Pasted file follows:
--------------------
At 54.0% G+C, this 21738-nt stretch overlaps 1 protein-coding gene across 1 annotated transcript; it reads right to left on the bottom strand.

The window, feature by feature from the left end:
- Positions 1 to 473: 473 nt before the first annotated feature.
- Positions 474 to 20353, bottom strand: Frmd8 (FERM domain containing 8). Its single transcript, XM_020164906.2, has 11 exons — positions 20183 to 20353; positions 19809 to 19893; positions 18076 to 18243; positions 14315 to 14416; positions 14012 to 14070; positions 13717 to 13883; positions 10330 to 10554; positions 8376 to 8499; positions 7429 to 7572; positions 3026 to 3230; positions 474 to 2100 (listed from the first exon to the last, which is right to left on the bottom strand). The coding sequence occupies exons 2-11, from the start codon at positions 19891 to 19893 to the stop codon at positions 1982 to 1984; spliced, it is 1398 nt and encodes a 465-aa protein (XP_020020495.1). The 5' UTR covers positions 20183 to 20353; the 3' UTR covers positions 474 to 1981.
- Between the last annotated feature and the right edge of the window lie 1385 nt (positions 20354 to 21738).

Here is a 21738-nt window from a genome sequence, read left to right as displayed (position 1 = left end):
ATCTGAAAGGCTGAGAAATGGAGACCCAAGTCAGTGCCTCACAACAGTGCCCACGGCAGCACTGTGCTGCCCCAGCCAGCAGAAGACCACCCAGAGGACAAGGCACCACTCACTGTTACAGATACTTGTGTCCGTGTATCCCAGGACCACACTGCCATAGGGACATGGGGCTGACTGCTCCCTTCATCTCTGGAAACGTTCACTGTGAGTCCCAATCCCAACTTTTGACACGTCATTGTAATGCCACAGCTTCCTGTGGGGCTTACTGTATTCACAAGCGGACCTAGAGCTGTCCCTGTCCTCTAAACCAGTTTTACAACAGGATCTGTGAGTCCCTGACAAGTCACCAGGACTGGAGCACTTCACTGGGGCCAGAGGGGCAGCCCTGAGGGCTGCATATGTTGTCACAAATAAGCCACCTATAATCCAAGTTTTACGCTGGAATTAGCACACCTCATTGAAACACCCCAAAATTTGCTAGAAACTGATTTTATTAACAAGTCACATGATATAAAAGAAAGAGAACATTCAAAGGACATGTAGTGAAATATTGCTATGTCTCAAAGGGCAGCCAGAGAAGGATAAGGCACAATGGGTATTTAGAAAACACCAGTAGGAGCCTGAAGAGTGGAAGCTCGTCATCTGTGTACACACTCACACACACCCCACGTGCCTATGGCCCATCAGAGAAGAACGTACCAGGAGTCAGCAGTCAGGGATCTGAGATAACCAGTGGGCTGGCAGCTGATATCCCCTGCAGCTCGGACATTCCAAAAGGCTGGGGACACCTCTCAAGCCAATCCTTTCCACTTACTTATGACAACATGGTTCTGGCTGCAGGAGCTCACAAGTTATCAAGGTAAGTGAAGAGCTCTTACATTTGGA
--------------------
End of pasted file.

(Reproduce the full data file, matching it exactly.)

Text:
At 54.0% G+C, this 21738-nt stretch overlaps 1 protein-coding gene across 1 annotated transcript; it reads right to left on the bottom strand.

The window, feature by feature from the left end:
- Positions 1 to 473: 473 nt before the first annotated feature.
- Positions 474 to 20353, bottom strand: Frmd8 (FERM domain containing 8). Its single transcript, XM_020164906.2, has 11 exons — positions 20183 to 20353; positions 19809 to 19893; positions 18076 to 18243; positions 14315 to 14416; positions 14012 to 14070; positions 13717 to 13883; positions 10330 to 10554; positions 8376 to 8499; positions 7429 to 7572; positions 3026 to 3230; positions 474 to 2100 (listed from the first exon to the last, which is right to left on the bottom strand). The coding sequence occupies exons 2-11, from the start codon at positions 19891 to 19893 to the stop codon at positions 1982 to 1984; spliced, it is 1398 nt and encodes a 465-aa protein (XP_020020495.1). The 5' UTR covers positions 20183 to 20353; the 3' UTR covers positions 474 to 1981.
- Between the last annotated feature and the right edge of the window lie 1385 nt (positions 20354 to 21738).

Here is a 21738-nt window from a genome sequence, read left to right as displayed (position 1 = left end):
ATCTGAAAGGCTGAGAAATGGAGACCCAAGTCAGTGCCTCACAACAGTGCCCACGGCAGCACTGTGCTGCCCCAGCCAGCAGAAGACCACCCAGAGGACAAGGCACCACTCACTGTTACAGATACTTGTGTCCGTGTATCCCAGGACCACACTGCCATAGGGACATGGGGCTGACTGCTCCCTTCATCTCTGGAAACGTTCACTGTGAGTCCCAATCCCAACTTTTGACACGTCATTGTAATGCCACAGCTTCCTGTGGGGCTTACTGTATTCACAAGCGGACCTAGAGCTGTCCCTGTCCTCTAAACCAGTTTTACAACAGGATCTGTGAGTCCCTGACAAGTCACCAGGACTGGAGCACTTCACTGGGGCCAGAGGGGCAGCCCTGAGGGCTGCATATGTTGTCACAAATAAGCCACCTATAATCCAAGTTTTACGCTGGAATTAGCACACCTCATTGAAACACCCCAAAATTTGCTAGAAACTGATTTTATTAACAAGTCACATGATATAAAAGAAAGAGAACATTCAAAGGACATGTAGTGAAATATTGCTATGTCTCAAAGGGCAGCCAGAGAAGGATAAGGCACAATGGGTATTTAGAAAACACCAGTAGGAGCCTGAAGAGTGGAAGCTCGTCATCTGTGTACACACTCACACACACCCCACGTGCCTATGGCCCATCAGAGAAGAACGTACCAGGAGTCAGCAGTCAGGGATCTGAGATAACCAGTGGGCTGGCAGCTGATATCCCCTGCAGCTCGGACATTCCAAAAGGCTGGGGACACCTCTCAAGCCAATCCTTTCCACTTACTTATGACAACATGGTTCTGGCTGCAGGAGCTCACAAGTTATCAAGGTAAGTGAAGAGCTCTTACATTTGGA